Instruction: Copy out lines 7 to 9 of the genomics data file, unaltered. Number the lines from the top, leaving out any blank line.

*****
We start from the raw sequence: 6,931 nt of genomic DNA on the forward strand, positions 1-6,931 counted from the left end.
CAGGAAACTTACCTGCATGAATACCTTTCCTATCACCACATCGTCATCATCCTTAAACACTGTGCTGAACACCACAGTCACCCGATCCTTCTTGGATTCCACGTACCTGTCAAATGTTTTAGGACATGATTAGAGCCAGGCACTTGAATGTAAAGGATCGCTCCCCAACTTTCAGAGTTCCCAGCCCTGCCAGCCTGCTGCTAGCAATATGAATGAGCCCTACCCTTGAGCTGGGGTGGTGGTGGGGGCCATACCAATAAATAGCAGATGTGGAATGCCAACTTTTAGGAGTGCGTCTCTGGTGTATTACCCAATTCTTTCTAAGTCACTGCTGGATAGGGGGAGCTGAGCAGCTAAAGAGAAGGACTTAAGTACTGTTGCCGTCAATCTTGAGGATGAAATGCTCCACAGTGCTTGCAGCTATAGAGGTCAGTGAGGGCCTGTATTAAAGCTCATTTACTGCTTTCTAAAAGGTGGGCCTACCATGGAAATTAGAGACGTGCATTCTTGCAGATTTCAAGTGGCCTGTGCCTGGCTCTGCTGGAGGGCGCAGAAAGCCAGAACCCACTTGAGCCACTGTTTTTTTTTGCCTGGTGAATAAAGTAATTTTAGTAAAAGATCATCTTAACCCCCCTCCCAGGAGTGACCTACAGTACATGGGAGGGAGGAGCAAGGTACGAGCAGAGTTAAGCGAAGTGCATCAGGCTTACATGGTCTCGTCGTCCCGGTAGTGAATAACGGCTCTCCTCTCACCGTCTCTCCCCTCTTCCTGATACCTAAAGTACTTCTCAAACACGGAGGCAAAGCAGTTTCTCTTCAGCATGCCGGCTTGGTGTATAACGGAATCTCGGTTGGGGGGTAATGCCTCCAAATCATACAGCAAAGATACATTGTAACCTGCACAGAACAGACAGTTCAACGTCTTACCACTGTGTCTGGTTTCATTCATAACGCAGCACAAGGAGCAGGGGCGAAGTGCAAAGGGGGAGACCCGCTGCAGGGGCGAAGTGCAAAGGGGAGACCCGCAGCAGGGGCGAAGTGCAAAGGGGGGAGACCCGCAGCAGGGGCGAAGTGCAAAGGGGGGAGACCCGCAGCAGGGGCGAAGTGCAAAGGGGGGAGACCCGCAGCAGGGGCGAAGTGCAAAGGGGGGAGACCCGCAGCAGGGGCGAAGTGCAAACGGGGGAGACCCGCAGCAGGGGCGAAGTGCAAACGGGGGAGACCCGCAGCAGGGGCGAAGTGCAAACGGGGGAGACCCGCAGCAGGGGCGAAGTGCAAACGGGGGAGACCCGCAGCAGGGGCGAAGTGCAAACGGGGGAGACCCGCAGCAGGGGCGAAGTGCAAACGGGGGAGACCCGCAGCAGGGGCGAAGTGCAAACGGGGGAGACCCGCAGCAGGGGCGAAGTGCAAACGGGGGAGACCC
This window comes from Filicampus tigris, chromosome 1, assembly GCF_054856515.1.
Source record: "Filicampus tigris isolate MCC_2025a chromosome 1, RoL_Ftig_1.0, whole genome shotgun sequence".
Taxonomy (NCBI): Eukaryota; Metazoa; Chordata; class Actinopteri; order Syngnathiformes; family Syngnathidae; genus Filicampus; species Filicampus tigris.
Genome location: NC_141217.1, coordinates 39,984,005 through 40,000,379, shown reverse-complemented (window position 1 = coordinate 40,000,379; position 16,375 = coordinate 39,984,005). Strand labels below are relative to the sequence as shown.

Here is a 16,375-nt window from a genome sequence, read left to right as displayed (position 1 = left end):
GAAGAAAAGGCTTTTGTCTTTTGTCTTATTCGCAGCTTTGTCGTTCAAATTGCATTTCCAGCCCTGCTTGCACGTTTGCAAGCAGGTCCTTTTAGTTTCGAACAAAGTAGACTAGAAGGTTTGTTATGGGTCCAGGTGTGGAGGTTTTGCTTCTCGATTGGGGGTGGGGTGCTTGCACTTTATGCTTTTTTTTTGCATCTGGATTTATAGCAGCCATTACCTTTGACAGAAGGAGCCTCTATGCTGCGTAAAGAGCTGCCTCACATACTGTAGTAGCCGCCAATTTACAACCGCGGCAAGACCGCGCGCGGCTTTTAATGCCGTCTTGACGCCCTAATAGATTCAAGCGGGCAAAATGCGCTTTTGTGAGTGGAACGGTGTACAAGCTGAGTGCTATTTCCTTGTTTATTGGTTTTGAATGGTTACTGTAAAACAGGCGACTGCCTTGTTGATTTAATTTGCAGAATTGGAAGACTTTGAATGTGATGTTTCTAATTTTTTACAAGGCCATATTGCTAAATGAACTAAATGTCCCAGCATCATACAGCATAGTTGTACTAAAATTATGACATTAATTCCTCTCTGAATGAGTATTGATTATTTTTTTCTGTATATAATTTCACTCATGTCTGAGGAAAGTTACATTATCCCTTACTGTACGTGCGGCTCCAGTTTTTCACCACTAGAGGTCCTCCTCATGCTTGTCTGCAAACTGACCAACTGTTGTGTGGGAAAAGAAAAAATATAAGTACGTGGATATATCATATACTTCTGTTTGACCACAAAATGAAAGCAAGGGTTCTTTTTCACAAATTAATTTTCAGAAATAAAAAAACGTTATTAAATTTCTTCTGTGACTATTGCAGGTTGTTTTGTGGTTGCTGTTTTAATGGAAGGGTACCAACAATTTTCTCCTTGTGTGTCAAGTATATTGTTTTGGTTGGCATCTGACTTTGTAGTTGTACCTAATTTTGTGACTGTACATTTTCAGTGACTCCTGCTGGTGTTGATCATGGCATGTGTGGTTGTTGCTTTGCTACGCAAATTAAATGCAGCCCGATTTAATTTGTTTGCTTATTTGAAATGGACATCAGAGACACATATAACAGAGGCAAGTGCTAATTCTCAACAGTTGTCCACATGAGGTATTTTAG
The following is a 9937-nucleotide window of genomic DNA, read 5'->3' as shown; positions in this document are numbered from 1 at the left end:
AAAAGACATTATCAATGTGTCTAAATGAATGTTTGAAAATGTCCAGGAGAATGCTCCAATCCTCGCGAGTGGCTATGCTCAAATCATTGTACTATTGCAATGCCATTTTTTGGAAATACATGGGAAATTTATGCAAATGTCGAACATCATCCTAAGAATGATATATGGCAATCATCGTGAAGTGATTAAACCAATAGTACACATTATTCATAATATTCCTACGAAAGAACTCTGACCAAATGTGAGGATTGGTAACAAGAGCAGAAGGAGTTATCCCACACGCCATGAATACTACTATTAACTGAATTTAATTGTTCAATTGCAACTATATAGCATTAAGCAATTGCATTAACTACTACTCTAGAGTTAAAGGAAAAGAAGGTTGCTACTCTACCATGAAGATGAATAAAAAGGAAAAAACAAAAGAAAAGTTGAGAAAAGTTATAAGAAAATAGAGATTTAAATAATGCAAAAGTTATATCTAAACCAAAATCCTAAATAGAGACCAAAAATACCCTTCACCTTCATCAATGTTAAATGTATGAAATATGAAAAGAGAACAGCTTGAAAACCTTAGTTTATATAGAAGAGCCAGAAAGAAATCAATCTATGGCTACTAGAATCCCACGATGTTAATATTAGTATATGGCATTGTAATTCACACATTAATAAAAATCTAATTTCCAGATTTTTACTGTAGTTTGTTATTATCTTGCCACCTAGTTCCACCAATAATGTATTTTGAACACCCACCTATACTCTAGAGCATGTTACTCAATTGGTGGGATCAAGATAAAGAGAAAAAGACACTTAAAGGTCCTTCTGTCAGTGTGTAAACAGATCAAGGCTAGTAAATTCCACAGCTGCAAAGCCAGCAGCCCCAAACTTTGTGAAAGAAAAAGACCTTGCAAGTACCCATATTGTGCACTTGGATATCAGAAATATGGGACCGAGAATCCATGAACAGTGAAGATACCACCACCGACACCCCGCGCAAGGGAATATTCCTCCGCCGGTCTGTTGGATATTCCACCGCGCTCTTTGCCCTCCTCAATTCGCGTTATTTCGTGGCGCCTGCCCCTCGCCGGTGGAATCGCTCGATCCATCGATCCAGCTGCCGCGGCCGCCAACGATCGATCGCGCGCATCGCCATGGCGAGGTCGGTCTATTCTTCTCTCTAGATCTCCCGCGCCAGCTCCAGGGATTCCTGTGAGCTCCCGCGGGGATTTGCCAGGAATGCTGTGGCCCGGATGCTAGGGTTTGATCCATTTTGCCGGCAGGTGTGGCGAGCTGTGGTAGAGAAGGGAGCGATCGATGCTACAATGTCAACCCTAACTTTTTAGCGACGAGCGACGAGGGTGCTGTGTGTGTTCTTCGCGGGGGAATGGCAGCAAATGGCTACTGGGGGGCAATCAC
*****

Here is a 16,375-nt window from a genome sequence, read left to right as displayed (position 1 = left end):
GAAGAAAAGGCTTTTGTCTTTTGTCTTATTCGCAGCTTTGTCGTTCAAATTGCATTTCCAGCCCTGCTTGCACGTTTGCAAGCAGGTCCTTTTAGTTTCGAACAAAGTAGACTAGAAGGTTTGTTATGGGTCCAGGTGTGGAGGTTTTGCTTCTCGATTGGGGGTGGGGTGCTTGCACTTTATGCTTTTTTTTTGCATCTGGATTTATAGCAGCCATTACCTTTGACAGAAGGAGCCTCTATGCTGCGTAAAGAGCTGCCTCACATACTGTAGTAGCCGCCAATTTACAACCGCGGCAAGACCGCGCGCGGCTTTTAATGCCGTCTTGACGCCCTAATAGATTCAAGCGGGCAAAATGCGCTTTTGTGAGTGGAACGGTGTACAAGCTGAGTGCTATTTCCTTGTTTATTGGTTTTGAATGGTTACTGTAAAACAGGCGACTGCCTTGTTGATTTAATTTGCAGAATTGGAAGACTTTGAATGTGATGTTTCTAATTTTTTACAAGGCCATATTGCTAAATGAACTAAATGTCCCAGCATCATACAGCATAGTTGTACTAAAATTATGACATTAATTCCTCTCTGAATGAGTATTGATTATTTTTTTCTGTATATAATTTCACTCATGTCTGAGGAAAGTTACATTATCCCTTACTGTACGTGCGGCTCCAGTTTTTCACCACTAGAGGTCCTCCTCATGCTTGTCTGCAAACTGACCAACTGTTGTGTGGGAAAAGAAAAAATATAAGTACGTGGATATATCATATACTTCTGTTTGACCACAAAATGAAAGCAAGGGTTCTTTTTCACAAATTAATTTTCAGAAATAAAAAAACGTTATTAAATTTCTTCTGTGACTATTGCAGGTTGTTTTGTGGTTGCTGTTTTAATGGAAGGGTACCAACAATTTTCTCCTTGTGTGTCAAGTATATTGTTTTGGTTGGCATCTGACTTTGTAGTTGTACCTAATTTTGTGACTGTACATTTTCAGTGACTCCTGCTGGTGTTGATCATGGCATGTGTGGTTGTTGCTTTGCTACGCAAATTAAATGCAGCCCGATTTAATTTGTTTGCTTATTTGAAATGGACATCAGAGACACATATAACAGAGGCAAGTGCTAATTCTCAACAGTTGTCCACATGAGGTATTTTAG
The following is a 9937-nucleotide window of genomic DNA, read 5'->3' as shown; positions in this document are numbered from 1 at the left end: